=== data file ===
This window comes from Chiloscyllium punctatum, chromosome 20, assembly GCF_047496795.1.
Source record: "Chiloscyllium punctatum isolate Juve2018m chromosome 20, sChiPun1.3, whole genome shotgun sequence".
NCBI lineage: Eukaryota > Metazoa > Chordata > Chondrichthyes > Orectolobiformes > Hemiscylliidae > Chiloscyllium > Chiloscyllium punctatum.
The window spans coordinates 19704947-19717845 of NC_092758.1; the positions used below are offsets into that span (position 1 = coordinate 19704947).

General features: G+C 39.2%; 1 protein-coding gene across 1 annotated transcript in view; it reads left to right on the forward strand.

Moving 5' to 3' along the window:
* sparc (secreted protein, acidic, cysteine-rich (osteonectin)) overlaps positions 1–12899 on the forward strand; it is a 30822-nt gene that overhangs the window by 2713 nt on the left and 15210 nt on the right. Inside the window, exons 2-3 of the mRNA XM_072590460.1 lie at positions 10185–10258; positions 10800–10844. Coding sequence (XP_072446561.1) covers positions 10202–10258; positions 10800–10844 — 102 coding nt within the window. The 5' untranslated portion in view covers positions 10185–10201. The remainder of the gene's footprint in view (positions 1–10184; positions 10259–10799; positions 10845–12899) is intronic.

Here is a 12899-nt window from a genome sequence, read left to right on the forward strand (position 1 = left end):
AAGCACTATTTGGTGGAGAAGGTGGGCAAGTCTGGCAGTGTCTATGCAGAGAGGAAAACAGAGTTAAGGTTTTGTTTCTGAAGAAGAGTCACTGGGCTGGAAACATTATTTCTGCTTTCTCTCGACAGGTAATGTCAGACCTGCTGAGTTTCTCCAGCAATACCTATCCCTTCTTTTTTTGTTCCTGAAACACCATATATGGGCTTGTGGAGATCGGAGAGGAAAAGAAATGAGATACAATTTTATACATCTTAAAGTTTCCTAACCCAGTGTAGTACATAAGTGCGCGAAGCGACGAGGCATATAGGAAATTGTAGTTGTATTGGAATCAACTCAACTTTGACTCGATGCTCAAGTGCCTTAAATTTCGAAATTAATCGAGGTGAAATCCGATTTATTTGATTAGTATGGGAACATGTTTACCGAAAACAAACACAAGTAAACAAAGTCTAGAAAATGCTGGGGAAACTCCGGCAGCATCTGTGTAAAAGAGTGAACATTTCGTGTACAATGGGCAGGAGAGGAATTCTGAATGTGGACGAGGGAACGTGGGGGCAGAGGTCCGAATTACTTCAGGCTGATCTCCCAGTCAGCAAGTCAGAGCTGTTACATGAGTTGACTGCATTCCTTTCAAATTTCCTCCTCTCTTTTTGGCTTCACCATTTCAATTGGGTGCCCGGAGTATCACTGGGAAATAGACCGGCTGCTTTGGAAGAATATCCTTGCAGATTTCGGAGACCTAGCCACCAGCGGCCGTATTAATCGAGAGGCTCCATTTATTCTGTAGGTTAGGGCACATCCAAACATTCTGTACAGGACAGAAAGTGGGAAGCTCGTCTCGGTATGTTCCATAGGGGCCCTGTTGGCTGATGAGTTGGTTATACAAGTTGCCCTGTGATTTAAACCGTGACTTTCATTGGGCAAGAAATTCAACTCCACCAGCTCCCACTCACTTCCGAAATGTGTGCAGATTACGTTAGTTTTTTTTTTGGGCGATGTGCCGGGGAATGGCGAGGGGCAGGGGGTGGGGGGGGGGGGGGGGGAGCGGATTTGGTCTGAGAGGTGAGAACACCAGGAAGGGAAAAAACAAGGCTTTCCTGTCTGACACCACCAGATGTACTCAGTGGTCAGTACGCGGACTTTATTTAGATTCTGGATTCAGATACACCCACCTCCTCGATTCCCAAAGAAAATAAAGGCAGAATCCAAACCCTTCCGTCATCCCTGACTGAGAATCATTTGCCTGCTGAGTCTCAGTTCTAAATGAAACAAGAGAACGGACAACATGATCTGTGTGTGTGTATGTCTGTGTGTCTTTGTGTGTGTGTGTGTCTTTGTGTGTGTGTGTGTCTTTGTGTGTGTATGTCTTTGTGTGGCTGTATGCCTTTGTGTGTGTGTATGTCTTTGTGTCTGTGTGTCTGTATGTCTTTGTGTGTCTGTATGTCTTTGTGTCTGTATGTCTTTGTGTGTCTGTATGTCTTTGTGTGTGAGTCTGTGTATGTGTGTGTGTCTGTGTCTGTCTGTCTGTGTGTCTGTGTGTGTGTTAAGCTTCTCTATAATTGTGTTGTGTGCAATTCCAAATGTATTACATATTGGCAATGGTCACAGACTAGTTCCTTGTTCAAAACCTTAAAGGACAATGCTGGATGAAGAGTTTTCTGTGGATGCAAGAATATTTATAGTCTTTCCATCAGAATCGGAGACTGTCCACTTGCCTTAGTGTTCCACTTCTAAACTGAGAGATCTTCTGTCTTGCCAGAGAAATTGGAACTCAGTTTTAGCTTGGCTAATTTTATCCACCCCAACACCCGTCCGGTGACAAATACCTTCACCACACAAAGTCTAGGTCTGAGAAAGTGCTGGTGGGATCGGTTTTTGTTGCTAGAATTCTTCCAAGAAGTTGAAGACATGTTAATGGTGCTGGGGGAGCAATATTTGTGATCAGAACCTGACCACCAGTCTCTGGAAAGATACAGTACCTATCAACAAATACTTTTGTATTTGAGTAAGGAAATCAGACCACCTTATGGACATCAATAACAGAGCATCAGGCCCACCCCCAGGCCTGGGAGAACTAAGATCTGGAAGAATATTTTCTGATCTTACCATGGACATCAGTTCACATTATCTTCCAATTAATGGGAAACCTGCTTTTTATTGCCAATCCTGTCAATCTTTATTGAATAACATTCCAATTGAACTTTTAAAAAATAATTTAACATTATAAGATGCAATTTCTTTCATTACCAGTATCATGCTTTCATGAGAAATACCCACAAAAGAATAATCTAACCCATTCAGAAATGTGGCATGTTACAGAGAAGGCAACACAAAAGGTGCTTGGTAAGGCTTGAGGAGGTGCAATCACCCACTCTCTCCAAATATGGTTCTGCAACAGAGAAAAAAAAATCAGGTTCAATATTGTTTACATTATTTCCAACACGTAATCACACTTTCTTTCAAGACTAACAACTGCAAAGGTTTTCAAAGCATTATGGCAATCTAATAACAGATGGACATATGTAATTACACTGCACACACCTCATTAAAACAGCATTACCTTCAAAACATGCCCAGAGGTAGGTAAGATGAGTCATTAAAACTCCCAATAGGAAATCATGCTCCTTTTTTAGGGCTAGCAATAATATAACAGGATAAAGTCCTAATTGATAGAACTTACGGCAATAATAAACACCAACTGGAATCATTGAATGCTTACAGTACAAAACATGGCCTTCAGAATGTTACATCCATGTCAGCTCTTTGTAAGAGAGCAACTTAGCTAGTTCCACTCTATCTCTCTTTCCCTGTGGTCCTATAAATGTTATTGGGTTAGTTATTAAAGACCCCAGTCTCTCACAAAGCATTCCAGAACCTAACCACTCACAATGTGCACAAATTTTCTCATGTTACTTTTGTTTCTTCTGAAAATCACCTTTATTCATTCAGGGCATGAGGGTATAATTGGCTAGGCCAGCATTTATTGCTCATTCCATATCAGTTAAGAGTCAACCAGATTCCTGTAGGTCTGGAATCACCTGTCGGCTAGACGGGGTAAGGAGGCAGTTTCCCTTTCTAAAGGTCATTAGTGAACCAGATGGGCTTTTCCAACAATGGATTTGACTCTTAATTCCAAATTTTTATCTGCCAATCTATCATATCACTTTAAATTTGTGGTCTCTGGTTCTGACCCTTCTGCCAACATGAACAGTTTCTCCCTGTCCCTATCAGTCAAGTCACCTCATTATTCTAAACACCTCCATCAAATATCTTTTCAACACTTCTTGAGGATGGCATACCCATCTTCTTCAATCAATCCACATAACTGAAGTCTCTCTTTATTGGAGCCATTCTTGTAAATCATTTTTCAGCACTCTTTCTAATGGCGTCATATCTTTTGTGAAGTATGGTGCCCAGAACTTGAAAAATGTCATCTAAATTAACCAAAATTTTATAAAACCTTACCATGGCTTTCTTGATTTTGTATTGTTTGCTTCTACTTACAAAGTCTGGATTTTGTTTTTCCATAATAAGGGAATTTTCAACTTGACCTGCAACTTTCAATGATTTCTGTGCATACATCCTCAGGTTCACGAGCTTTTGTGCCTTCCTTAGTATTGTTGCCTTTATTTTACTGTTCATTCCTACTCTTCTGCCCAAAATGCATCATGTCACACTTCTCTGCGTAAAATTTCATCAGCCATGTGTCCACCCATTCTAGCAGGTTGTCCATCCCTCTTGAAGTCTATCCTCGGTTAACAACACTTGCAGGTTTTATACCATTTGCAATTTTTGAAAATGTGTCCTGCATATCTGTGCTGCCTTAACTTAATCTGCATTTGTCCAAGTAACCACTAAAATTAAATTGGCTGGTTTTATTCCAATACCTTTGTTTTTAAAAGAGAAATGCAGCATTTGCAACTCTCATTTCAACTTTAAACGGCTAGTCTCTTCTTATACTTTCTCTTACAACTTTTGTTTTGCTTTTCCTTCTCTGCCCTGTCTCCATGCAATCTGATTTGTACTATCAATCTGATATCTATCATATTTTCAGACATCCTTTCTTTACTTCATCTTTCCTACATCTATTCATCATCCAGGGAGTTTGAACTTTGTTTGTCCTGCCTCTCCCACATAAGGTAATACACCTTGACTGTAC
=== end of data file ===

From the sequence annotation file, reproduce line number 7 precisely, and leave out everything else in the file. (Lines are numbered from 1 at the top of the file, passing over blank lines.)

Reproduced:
* sparc (secreted protein, acidic, cysteine-rich (osteonectin)) overlaps positions 1–12899 on the forward strand; it is a 30822-nt gene that overhangs the window by 2713 nt on the left and 15210 nt on the right. Inside the window, exons 2-3 of the mRNA XM_072590460.1 lie at positions 10185–10258; positions 10800–10844. Coding sequence (XP_072446561.1) covers positions 10202–10258; positions 10800–10844 — 102 coding nt within the window. The 5' untranslated portion in view covers positions 10185–10201. The remainder of the gene's footprint in view (positions 1–10184; positions 10259–10799; positions 10845–12899) is intronic.